Child of God,
directed by James Franco
(Spotlight, 2013)

Child of God by Cormac McCarthy is a brutal read. The vivid detail, masterfully done Appalachian-accented writing and disturbing plot, characters and details make it so. With that brutality though, comes a semblance of meaning. You read about the character, Lester, and you begin to empathize with him. He grew up with no parents and was shunned by society from his adolescence. I started to wonder whether he would have grown up to be more stable if he'd been treated more like a person rather than an animal.

The problem with this movie is that it doesn't leave you wondering. That type of depth is difficult to portray in a film, and it is especially difficult for a new director, such as James Franco. In this movie Lester is just an animal, but the interactions with others are rare, unlike in the novel, so you never really get to see how people treat him, or how it affects him.

Hopefully you all know what the movie and book are about, but if not, I will recap it a little. Lester Ballard is a outsider who is shunned and looked down upon. He gets falsely accused of rape by a woman he stumbles upon and tries to help. It seems as though this is the turning point for Lester, he sees that he will be jailed regardless of whether he is kind or not and this begins his descent into reckless, psychotic and psychopathic behavior. He comes upon a car with two teenage lovers who were asphyxiated by their car's exhaust, and he has sex with the dead girl. Lester takes her to his home and treats her like a wife, talks to her and buy clothing to dress her, and in this scene we see how crazy he truly is, and it leaves no doubt in our minds that Lester is psychotic.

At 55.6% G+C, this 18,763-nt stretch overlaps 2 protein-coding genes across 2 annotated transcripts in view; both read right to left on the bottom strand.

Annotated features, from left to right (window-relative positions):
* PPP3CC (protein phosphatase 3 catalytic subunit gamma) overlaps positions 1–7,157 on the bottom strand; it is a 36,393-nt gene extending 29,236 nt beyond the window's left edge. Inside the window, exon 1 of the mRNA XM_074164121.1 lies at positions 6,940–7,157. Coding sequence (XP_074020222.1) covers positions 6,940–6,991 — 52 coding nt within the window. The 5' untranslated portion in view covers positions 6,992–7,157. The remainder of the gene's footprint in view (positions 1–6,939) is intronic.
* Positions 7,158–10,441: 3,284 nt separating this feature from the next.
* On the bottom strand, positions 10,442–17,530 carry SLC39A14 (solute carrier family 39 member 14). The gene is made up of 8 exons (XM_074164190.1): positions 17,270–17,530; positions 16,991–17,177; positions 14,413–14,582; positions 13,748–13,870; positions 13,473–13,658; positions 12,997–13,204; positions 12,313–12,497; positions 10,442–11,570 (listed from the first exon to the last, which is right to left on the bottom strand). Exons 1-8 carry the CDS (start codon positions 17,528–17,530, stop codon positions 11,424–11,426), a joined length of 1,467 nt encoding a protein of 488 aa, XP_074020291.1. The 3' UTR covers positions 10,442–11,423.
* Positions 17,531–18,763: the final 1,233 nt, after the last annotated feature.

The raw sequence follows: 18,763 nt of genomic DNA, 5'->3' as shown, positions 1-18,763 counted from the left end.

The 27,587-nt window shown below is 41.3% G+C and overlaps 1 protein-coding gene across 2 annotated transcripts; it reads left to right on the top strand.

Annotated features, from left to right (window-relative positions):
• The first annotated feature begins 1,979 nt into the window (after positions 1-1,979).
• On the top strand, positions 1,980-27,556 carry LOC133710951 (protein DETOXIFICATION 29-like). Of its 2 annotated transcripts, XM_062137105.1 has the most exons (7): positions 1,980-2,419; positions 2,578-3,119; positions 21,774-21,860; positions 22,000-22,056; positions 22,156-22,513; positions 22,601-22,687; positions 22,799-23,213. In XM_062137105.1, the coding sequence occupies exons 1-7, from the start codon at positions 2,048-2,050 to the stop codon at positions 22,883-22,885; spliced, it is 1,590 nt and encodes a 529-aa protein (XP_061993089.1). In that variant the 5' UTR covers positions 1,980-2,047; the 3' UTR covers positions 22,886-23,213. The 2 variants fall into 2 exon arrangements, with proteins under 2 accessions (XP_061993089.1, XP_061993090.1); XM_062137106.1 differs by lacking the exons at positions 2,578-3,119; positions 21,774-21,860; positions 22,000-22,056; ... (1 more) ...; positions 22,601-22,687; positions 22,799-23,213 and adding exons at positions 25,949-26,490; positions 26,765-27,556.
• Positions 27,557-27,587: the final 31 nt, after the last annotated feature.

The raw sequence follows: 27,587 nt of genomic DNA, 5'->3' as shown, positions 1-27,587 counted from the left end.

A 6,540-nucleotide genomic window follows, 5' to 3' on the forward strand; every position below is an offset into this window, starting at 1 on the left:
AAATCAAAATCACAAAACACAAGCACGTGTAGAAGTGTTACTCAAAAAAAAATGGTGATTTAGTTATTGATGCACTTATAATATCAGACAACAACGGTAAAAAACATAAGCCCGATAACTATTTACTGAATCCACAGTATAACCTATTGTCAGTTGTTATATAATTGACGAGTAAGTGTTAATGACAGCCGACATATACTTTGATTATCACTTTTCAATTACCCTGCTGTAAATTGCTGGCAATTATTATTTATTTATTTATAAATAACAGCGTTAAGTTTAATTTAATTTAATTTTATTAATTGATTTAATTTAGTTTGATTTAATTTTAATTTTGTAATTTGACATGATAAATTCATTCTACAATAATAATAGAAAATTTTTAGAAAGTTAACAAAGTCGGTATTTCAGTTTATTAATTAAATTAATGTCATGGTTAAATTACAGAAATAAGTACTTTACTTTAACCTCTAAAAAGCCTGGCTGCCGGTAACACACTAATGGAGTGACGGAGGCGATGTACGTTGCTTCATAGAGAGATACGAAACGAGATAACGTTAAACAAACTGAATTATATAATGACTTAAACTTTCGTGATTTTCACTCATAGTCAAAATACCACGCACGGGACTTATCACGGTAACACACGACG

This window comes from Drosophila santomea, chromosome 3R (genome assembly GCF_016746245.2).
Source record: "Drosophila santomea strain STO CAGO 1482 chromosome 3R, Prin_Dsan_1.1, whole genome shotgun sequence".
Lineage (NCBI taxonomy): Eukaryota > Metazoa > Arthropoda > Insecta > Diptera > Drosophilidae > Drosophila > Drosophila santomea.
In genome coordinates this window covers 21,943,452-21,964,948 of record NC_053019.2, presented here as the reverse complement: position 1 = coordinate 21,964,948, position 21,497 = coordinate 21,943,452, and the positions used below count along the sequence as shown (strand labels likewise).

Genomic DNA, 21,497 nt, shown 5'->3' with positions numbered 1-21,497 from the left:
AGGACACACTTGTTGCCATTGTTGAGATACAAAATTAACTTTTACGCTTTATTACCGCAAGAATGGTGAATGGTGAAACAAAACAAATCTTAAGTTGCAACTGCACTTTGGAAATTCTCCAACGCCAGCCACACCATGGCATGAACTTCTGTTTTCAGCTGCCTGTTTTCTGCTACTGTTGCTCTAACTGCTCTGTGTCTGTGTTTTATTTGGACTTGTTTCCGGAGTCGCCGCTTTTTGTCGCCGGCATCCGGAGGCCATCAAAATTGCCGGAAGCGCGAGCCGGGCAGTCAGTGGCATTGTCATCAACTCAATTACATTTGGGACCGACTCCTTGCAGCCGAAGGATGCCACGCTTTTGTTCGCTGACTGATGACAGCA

The movie is interesting, it brings the book to life in a intriguing way, characters are given faces, and towns are shown as McCarthy would have liked it. Lester Ballard is also portrayed very well by an actor, Scott Haze, who although unknown for now will make waves in years to come; he is stunningly good. Haze portrays Ballard as terrifyingly as he was meant to be, and his mannerisms are done very well. The mannerisms portray a man in distress without going overboard, although the way he speaks in the film is awful -- you won't understand half the words he says and will need to turn the subtitles on. I think this weakened the movie and makes Lester seem mentally retarded rather than psychotic. He also spends much of the movie spitting, screaming and having snot blow out of his nose -- maybe Appalachian psychopaths are really like that, maybe Franco actually did try to make Lester seem like the animal he's become, but once again it made Lester seem mentally deficient.

Another problem with the movie is that it is quite boring, it moves slowly and focuses on emotion rather than actions or words. However there is very little emotion in this novel -- any fan of McCarthy knows his emotion is not the strong suit of the novels. Child of God, as a novel, focused on atmosphere and description, and while that works as a novel, as a film you just get stuck looking at the images.

Now this movie isn't all bad, the cinematography is beautiful, and the score is very well done. The music reminds you that you're in the Appalachian mountains but also gives you something to enjoy while the movie is going on. The acting is also top notch for the most part. Another positive is that the atmosphere of the second and third part of the film are done very well. They have the feel of the novel and keep you interested.

Most of the negatives lie in this movie's lack of meaning, and the fact that it can be quite boring. Franco took Child Of God but, not only did he not add anything unique, he also took out the unique parts of the novel. These are big negatives, sadly. I would tell people who love Cormac McCarthy to watch this film, however anyone who doesn't like the novel or McCarthy shouldn't go near this one.

review by
Vlady Kozubnyak

6 December 2014

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